Wisconsin company uses technology in the fight against COVID-19

Posted at 10:33 PM, Apr 15, 2020

A Wisconsin company is working with hospital systems around the world to track coronavirus patients and help get critical medical records to field hospitals.

Verona's Epic Systems handles more than 50% of the country's digital medical records. It works with a majority of the large medical systems in the Milwaukee area, facilitating technology that does everything from medical records to telehealth.

One area where Epic has worked to expand capacities during the time of COVID19 is the mobile drive-thru testing sites that have popped up.

"By putting mobile tools in place, it allows a health system to say set up a testing site in a parking lot… With an internet connection, they can access the right patient information. They can quickly set up a tent hospital or a drive-thru lab," says Epic's Vice President of Client Success Eric Helsher.

Much of the technology and software that's being used already exists, but the pandemic has allowed them to test the scalability.

Helsher says, "to extend out the Epic environments to treat those new locations like a new tower that they've built or like a new set of beds that they've added to their facilities."

Epic has worked with officials setting up field hospitals in some of the nation's hardest-hit areas like New York and Chicago, and is currently working in Milwaukee at State Fair Park, a site transforming into a hospital.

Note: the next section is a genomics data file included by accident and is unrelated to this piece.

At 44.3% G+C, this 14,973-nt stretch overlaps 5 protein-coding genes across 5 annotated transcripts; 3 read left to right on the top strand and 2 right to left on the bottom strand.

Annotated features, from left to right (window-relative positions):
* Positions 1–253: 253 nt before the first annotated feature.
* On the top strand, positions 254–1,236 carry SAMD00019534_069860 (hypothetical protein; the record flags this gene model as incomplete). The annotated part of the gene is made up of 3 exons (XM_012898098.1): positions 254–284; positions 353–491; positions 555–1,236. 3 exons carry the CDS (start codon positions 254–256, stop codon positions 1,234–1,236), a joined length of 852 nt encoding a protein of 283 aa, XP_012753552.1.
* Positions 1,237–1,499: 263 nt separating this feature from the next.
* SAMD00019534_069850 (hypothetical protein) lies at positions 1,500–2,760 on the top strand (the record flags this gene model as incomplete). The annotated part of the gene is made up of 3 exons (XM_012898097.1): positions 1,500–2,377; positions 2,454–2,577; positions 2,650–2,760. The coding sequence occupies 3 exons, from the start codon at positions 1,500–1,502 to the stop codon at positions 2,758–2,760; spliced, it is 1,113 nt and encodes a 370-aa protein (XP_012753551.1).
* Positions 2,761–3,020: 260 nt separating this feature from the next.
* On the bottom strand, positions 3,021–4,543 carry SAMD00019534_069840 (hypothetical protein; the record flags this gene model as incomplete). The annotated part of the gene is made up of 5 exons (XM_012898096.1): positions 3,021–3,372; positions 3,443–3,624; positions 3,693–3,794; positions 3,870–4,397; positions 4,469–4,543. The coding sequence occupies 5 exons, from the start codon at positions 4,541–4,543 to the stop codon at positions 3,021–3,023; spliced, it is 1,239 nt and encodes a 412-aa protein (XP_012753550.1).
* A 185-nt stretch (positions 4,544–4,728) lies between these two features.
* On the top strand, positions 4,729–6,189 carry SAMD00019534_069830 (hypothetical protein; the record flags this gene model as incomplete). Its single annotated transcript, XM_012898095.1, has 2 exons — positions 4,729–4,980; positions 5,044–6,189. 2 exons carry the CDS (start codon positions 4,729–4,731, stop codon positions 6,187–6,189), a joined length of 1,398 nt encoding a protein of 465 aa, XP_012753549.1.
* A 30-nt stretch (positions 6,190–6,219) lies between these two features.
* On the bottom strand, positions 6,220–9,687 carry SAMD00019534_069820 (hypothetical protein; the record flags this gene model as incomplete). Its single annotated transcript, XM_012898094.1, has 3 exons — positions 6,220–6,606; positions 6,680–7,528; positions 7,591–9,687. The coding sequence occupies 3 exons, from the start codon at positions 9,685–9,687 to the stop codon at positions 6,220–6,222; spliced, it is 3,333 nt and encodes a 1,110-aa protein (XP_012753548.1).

The company will also work to continue and track the virus as the world moves beyond the pandemic.

"Continuously developing tools to identify patients at risk, patients who've been tested, who've been diagnosed with a certain disease. Using that to drive public health trends, public surveillance, and monitoring. [It's] something we've actually done for a long time, but COVID is underscoring that and building upon that capability."

Another area that has seen growth is telemedicine or the ability of patients to see their doctor virtually over the internet.

Dr. Chris Mast, M.D. Epic's Vice President of Clinical Informatics, says, "having these tools in place has allowed us to go from a small simmer of video visits over the years as it were, almost overnight to a massive deployment of telehealth."

Epic Systems is based in Verona, Wis. and employs nearly 10,000 people, many of whom are working remotely during the state's "Safer at Home" order.

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